Wonderful 101 Review

Wonderful 101 Review

Platinum Game's latest for Nintendo's Wii U falters a bit due to its platform of choice.

In late July, I moved from one apartment to another, so I'm currently in that middle state between living in a new place and living in a box fort. Like everything else, my gaming equipment got packed away and I've only removed systems as desired or needed. My PC came out first, because I work from home and have a crazy number of Steam games I'm in the middle of. The PlayStation 3 came next; despite beginning this generation more on the Xbox 360 side, the PS3 has been my go-to home console for most multi-platform titles. Then the 360 was unearthed for my Killer is Dead review.

Sitting at the bottom of the box, underneath the PlayStation 2 and the Wii, was the Wii U. I found I didn't really miss its presence. Sure there was the occasional game to play on it, some very good, but nothing to make me say, "damn, I wish the Wii U was here." So when Wonderful 101 came to me, I had to go deep into that box and pull out the Wii U, remember my user password, update the system, and finally start the game. Is Wonderful 101 worth it?

Yes, but sadly the big thing holding it back is the Wii U.

First up, let me just say that Wonderful 101 is a beautiful game, popping with style and vibrancy. As a Super Sentai fan, I totally appreciate the Sentai riffs played with and taken to the next level in this game, very much in the style of Kamiya's Viewtiful Joe. In fact, I would've called this Viewtiful 101 if Capcom wasn't sure to sue. Over the course of the game's Operations, you'll meet the seven primary Wonderful 100 (you're the extra one!) team members: each member sports a different, crazy personality and their own Unite Morph, which are the game's different powers.

The Wonderful 101's bosses don't play around.

Beyond these characters, Platinum obviously had a ton of fun filling out the rest of the roster with heroes like Wonder-Professor, Wonder-Cinderella, Wonder-Gamer, Wonder-Matador, and Wonder-Beer. Every character has a small bio and corresponds to one of the main team members, so you can choose them as the default operator of each of the Unite Morphs. My default users for the basic Unite Fist power were Wonder-Radio and Wonder-Clockwork, depending on how the mood struck me. It's a mostly-useless little feature that I enjoyed and you'll probably end up finding your own favorites.

At first glance, you could be convinced that Wonderful 101 is a Pikmin-style game. In practice though, it's really not that far away from Platinum's bread-and-butter. Once you get the drawing mechanic used to activate your powers out of the way, you're left with an action game in the style of Bayonetta. You use the Unite Morphs in combination to tackle ten Operations in total and the various enemies within each Operation. Some enemies require certain Unite Morphs to defeat, but the game won't always spell it out for you. Be prepared for some trial-and-error.

Wonderful 101 will also throws a number of different control types at you during your playtime. I lost precious time and health wandering around a maze full of gas and enemies because I didn't realize that I was supposed to be looking at the GamePad to control my heroes. Or there's the time when the GamePad was showing me the interior of a ship - with four large buttons to control direction and weapons - that I had to steer to avoid obstacles on my television. These weird controls serve to break up the game's Operations, which primarily tend towards combat, so I considered them a welcome diversion.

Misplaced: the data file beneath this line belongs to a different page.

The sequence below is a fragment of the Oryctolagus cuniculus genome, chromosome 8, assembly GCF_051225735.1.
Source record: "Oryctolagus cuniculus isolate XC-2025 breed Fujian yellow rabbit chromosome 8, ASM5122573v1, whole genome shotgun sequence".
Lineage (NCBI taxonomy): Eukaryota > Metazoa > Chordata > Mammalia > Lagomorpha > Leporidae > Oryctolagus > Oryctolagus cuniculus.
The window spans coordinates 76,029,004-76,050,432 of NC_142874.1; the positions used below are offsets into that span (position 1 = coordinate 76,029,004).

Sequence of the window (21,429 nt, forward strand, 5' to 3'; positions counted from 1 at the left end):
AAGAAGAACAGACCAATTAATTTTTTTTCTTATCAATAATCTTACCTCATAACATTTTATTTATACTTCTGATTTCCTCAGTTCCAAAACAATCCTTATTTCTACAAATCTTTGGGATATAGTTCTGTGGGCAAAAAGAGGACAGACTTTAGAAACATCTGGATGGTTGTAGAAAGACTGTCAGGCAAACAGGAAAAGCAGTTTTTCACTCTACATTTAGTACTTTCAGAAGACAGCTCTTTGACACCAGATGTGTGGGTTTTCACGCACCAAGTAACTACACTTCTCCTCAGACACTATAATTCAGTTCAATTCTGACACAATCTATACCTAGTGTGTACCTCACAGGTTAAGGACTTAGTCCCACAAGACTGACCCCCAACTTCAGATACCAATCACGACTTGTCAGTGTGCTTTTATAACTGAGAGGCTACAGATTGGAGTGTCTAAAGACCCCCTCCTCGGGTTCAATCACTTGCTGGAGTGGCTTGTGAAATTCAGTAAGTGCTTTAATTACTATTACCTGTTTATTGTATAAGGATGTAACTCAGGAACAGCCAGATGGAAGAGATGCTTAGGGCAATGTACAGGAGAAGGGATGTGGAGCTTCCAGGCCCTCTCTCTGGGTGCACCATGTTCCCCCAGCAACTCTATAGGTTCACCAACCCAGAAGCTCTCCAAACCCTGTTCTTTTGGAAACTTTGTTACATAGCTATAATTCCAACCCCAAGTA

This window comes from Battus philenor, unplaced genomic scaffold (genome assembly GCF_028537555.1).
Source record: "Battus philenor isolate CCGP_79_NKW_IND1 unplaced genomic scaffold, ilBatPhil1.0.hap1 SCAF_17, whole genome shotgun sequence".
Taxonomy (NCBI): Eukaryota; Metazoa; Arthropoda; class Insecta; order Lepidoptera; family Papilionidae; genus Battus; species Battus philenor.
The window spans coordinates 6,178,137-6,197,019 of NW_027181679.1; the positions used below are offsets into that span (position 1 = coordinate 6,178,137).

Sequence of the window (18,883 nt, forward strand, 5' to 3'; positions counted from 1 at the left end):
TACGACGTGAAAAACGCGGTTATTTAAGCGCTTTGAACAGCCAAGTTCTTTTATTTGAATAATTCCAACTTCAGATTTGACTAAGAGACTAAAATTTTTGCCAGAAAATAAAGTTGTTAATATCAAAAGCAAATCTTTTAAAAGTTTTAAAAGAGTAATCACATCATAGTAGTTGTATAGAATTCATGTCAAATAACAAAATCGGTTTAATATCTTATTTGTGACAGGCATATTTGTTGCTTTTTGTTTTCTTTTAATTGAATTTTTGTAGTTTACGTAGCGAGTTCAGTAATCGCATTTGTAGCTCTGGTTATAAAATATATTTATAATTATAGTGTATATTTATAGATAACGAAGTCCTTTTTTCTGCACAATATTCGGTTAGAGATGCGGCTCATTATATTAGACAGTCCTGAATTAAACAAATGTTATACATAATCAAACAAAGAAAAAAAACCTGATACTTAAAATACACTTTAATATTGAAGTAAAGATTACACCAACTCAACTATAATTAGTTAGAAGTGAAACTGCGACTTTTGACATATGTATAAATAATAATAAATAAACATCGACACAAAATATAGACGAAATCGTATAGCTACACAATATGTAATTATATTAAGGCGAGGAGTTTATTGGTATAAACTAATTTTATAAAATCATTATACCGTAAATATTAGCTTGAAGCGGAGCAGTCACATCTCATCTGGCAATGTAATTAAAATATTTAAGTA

The Operations are surprisingly long; I was shocked when I went into the game expecting a light-hearted romp and ran into my first 20 minute boss fight. The Operations are split into three parts (A, B, C) and I normally found myself spending around 20 minutes on average in each part. The boss fights in particular show that Platinum Games is still the goddamn best at presenting over-the-top action. The set pieces in this game are big, varied, and great-looking. It is without a doubt the best a Wii U game has looked so far.

Seriously, look at what they put you up against.

Unfortunately, as I said before, the "Wii U" part is where the game begins to break down. Wonderful 101 is an action game like Bayonetta and Devil May Cry, but unlike those titles, activating your different abilities isn't just a simple press of a button. Each Unite Morph has a different pattern that you have to draw with the right analog stick or the touchscreen on Wii U GamePad. Early on, when I was dealing with just a circle (Unite Fist) or a straight line (Unite Sword), this was fine. But later, I had issues activating abilities at crucial moments, because the game can't read your intentions. I may have wanted to draw Unite Gun, but all the game saw was Unite Whip. Most of the time, you're fine and it works. When it didn't work, I got frustrated as hell.

The reason for that frustration is that Wonderful 101 is just as unforgiving as those games I mentioned earlier. Imagine having to draw a pattern to switch from Rebellion to Ebony & Ivory in Devil May Cry. Action games of this type don't rely on working "most of the time"; precision is the name of the game. I found myself enjoying Wonderful 101, but wishing it was on any other console than the Wii U.